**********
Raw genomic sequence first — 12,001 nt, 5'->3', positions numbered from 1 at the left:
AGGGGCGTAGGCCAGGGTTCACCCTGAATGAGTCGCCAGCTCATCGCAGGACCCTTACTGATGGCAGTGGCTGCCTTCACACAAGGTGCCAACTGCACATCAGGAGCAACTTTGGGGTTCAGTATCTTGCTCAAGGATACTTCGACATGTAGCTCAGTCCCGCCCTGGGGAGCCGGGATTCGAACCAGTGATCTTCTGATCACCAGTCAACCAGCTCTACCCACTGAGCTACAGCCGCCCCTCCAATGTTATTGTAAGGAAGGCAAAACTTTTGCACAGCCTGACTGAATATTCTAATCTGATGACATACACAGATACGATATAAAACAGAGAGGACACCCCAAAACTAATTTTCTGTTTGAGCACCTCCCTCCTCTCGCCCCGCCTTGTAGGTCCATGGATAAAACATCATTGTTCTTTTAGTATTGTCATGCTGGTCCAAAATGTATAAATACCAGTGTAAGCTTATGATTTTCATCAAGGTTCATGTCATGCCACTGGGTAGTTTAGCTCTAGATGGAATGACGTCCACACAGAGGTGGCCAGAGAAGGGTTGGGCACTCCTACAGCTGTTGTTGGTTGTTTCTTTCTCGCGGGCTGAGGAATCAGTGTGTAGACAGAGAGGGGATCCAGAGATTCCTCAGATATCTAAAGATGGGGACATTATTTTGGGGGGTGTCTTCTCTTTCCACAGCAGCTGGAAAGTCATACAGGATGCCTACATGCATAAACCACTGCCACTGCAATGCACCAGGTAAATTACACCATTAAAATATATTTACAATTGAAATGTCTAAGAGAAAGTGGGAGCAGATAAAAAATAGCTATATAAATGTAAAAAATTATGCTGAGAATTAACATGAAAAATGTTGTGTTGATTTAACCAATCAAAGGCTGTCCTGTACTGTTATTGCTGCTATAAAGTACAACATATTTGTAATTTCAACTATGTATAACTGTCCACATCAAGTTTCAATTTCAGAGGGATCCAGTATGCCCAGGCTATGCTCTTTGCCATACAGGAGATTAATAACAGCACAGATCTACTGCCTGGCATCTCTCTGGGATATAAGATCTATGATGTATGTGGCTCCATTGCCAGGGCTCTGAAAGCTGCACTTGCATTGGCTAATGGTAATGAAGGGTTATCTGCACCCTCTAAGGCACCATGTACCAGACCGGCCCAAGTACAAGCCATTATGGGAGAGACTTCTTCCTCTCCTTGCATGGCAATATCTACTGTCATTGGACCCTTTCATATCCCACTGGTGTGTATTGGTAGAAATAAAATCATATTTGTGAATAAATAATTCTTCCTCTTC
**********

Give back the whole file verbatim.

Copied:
Raw genomic sequence first — 12,001 nt, 5'->3', positions numbered from 1 at the left:
AGGGGCGTAGGCCAGGGTTCACCCTGAATGAGTCGCCAGCTCATCGCAGGACCCTTACTGATGGCAGTGGCTGCCTTCACACAAGGTGCCAACTGCACATCAGGAGCAACTTTGGGGTTCAGTATCTTGCTCAAGGATACTTCGACATGTAGCTCAGTCCCGCCCTGGGGAGCCGGGATTCGAACCAGTGATCTTCTGATCACCAGTCAACCAGCTCTACCCACTGAGCTACAGCCGCCCCTCCAATGTTATTGTAAGGAAGGCAAAACTTTTGCACAGCCTGACTGAATATTCTAATCTGATGACATACACAGATACGATATAAAACAGAGAGGACACCCCAAAACTAATTTTCTGTTTGAGCACCTCCCTCCTCTCGCCCCGCCTTGTAGGTCCATGGATAAAACATCATTGTTCTTTTAGTATTGTCATGCTGGTCCAAAATGTATAAATACCAGTGTAAGCTTATGATTTTCATCAAGGTTCATGTCATGCCACTGGGTAGTTTAGCTCTAGATGGAATGACGTCCACACAGAGGTGGCCAGAGAAGGGTTGGGCACTCCTACAGCTGTTGTTGGTTGTTTCTTTCTCGCGGGCTGAGGAATCAGTGTGTAGACAGAGAGGGGATCCAGAGATTCCTCAGATATCTAAAGATGGGGACATTATTTTGGGGGGTGTCTTCTCTTTCCACAGCAGCTGGAAAGTCATACAGGATGCCTACATGCATAAACCACTGCCACTGCAATGCACCAGGTAAATTACACCATTAAAATATATTTACAATTGAAATGTCTAAGAGAAAGTGGGAGCAGATAAAAAATAGCTATATAAATGTAAAAAATTATGCTGAGAATTAACATGAAAAATGTTGTGTTGATTTAACCAATCAAAGGCTGTCCTGTACTGTTATTGCTGCTATAAAGTACAACATATTTGTAATTTCAACTATGTATAACTGTCCACATCAAGTTTCAATTTCAGAGGGATCCAGTATGCCCAGGCTATGCTCTTTGCCATACAGGAGATTAATAACAGCACAGATCTACTGCCTGGCATCTCTCTGGGATATAAGATCTATGATGTATGTGGCTCCATTGCCAGGGCTCTGAAAGCTGCACTTGCATTGGCTAATGGTAATGAAGGGTTATCTGCACCCTCTAAGGCACCATGTACCAGACCGGCCCAAGTACAAGCCATTATGGGAGAGACTTCTTCCTCTCCTTGCATGGCAATATCTACTGTCATTGGACCCTTTCATATCCCACTGGTGTGTATTGGTAGAAATAAAATCATATTTGTGAATAAATAATTCTTCCTCTTC